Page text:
VATICAN CITY (August 27, 2022, CNS) - In a ceremony to create 20 new cardinals, Pope Francis encouraged the College of Cardinals to have the same spiritual zeal for all people, whether they are in positions of power or ordinary Christians."Acardinal loves the church, always with that same spiritual fire, whether dealing with great questions or han dling everyday problems, with the powerful of this world
New Cardinals, cont'd on pg. 2
PoPe Creates 20 New CardiNals IncludIng San dIego BIShop
September 2022 Official Newspaper of the Roman Catholic Diocese of Winona-Rochester, MN | dowr.org Meet Our New Principals Steubenville Rochester 2022The Rich Silence of the Eucharist page 4 page 6 page 11 INSIDE this issue Triumph of the Holy Cross September 14
A ReflectsCamperon SummitCamp
By JASMINE CARLIN
Those who have this apostolic zeal are compelled "by the fire of the Spirit to be concerned, courageously, with things great and small," he said.
I have not only grown in my faith, but I have also gotten to know other amazing Catholics and have been able to foster these new relationships and watch others grow in their relationship with Christ. Even when I am struggling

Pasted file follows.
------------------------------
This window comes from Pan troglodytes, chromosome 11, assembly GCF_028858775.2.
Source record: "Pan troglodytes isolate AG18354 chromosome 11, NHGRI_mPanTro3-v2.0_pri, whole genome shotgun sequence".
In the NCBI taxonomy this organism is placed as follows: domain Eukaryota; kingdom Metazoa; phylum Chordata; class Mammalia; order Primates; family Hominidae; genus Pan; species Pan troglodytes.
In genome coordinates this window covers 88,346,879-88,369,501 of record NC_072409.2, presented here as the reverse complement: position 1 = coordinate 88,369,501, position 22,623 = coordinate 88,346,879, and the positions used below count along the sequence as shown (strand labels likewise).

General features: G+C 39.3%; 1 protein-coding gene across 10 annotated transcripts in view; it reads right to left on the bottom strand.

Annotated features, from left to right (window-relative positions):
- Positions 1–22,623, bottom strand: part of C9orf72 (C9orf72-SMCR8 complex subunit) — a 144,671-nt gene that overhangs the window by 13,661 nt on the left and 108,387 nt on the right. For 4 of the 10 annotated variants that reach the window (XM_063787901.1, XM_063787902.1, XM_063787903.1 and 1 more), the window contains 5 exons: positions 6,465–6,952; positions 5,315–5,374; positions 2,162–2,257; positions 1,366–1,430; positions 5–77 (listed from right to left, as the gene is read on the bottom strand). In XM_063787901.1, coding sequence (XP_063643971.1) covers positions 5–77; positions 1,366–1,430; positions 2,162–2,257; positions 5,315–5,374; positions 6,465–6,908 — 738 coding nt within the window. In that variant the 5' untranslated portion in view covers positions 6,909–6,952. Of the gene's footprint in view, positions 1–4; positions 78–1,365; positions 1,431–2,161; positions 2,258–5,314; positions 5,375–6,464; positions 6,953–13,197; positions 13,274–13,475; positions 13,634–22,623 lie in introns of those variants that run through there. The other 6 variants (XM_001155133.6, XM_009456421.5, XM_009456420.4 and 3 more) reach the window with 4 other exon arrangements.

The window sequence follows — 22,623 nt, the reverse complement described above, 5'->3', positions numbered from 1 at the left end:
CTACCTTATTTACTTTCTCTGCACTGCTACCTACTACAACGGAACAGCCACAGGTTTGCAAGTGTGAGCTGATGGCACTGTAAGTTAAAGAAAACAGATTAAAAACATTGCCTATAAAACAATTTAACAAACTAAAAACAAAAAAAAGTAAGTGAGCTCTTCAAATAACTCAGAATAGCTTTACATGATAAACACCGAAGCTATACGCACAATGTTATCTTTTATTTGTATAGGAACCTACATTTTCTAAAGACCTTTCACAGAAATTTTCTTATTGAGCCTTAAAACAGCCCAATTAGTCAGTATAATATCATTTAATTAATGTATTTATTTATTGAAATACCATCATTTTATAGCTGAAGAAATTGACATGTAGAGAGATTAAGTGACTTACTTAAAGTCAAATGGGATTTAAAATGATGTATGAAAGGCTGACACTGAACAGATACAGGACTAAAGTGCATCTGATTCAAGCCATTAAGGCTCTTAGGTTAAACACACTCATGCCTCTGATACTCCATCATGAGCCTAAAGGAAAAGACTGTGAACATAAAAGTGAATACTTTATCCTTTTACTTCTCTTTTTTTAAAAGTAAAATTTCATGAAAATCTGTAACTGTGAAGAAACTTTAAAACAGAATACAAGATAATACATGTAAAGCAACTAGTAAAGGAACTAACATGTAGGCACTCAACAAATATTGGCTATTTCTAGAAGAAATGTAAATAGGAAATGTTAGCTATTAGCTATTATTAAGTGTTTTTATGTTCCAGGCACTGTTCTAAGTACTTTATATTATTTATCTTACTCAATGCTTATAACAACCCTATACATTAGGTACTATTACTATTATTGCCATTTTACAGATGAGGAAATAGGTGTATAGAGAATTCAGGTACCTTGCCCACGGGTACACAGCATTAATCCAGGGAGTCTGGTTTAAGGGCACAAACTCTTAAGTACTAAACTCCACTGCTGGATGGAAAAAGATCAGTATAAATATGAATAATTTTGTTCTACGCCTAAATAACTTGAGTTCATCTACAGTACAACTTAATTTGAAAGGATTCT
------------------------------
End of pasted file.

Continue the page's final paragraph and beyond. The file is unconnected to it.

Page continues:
Camp Summit, cont'd on pg. 11
During the ceremony, each of the new cardinals, including Cardinal Robert W. McElroy of San Diego,
By JUNNO AROCHO ESTEVES, Catholic News Service
or those ordinary people who are great in God's eyes," the pope said Aug. 20 during the consistory, a prayer service during which he personally welcomed 20 churchmen into the College of Cardinals.
�amp Summit is something I have been going to every summer since I was in sixth grade. It is by far my favorite camp to go to! Every spring I would sit down with my parents to plan out what camps we kids are going to do and what activi ties we would like to do in the coming summer.Camp Summit has been at the top of my list every year after my sixth grade summer. I am now going into my senior year of high school and looking back at all the great times I had, all the great memories I have made, and all the amazing people I have met, I truly have become a better Catholic and grown in my faith after attending Camp Summit.
/ Vatican Media
• Anthony Poola of Hyderabad, India, 60.
• Arthur Roche, 72, prefect of the Dicastery for Divine Worship and the Discipline of the Sacraments.
Mr. Michael Jewison: appoint ed to a three-year term on the Rochester Catholic Schools Board of Trustees, effective August 1, 2022.